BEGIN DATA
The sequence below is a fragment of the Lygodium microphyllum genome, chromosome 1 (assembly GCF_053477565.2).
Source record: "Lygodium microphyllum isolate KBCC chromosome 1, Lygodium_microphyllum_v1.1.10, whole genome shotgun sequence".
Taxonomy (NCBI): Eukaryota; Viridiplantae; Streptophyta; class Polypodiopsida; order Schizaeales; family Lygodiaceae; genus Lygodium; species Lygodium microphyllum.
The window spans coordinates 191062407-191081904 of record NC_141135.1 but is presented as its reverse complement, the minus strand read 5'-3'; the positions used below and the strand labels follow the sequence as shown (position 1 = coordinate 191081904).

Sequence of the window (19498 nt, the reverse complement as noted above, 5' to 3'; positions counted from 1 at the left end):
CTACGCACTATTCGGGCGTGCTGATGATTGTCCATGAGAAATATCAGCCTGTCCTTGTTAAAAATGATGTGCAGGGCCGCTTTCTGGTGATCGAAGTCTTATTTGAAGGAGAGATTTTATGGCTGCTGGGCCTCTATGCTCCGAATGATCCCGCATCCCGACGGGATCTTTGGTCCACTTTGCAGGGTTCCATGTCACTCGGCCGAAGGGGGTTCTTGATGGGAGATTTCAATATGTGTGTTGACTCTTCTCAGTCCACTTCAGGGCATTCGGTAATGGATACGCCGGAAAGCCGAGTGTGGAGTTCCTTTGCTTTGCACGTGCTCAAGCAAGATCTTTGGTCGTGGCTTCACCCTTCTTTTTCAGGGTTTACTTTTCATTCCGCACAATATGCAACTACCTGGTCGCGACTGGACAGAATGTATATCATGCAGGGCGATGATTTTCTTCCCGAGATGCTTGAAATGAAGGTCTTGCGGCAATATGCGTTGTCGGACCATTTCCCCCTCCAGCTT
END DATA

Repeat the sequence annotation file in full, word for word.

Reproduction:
The sequence below is a fragment of the Lygodium microphyllum genome, chromosome 1 (assembly GCF_053477565.2).
Source record: "Lygodium microphyllum isolate KBCC chromosome 1, Lygodium_microphyllum_v1.1.10, whole genome shotgun sequence".
Taxonomy (NCBI): Eukaryota; Viridiplantae; Streptophyta; class Polypodiopsida; order Schizaeales; family Lygodiaceae; genus Lygodium; species Lygodium microphyllum.
The window spans coordinates 191062407-191081904 of record NC_141135.1 but is presented as its reverse complement, the minus strand read 5'-3'; the positions used below and the strand labels follow the sequence as shown (position 1 = coordinate 191081904).

Sequence of the window (19498 nt, the reverse complement as noted above, 5' to 3'; positions counted from 1 at the left end):
CTACGCACTATTCGGGCGTGCTGATGATTGTCCATGAGAAATATCAGCCTGTCCTTGTTAAAAATGATGTGCAGGGCCGCTTTCTGGTGATCGAAGTCTTATTTGAAGGAGAGATTTTATGGCTGCTGGGCCTCTATGCTCCGAATGATCCCGCATCCCGACGGGATCTTTGGTCCACTTTGCAGGGTTCCATGTCACTCGGCCGAAGGGGGTTCTTGATGGGAGATTTCAATATGTGTGTTGACTCTTCTCAGTCCACTTCAGGGCATTCGGTAATGGATACGCCGGAAAGCCGAGTGTGGAGTTCCTTTGCTTTGCACGTGCTCAAGCAAGATCTTTGGTCGTGGCTTCACCCTTCTTTTTCAGGGTTTACTTTTCATTCCGCACAATATGCAACTACCTGGTCGCGACTGGACAGAATGTATATCATGCAGGGCGATGATTTTCTTCCCGAGATGCTTGAAATGAAGGTCTTGCGGCAATATGCGTTGTCGGACCATTTCCCCCTCCAGCTT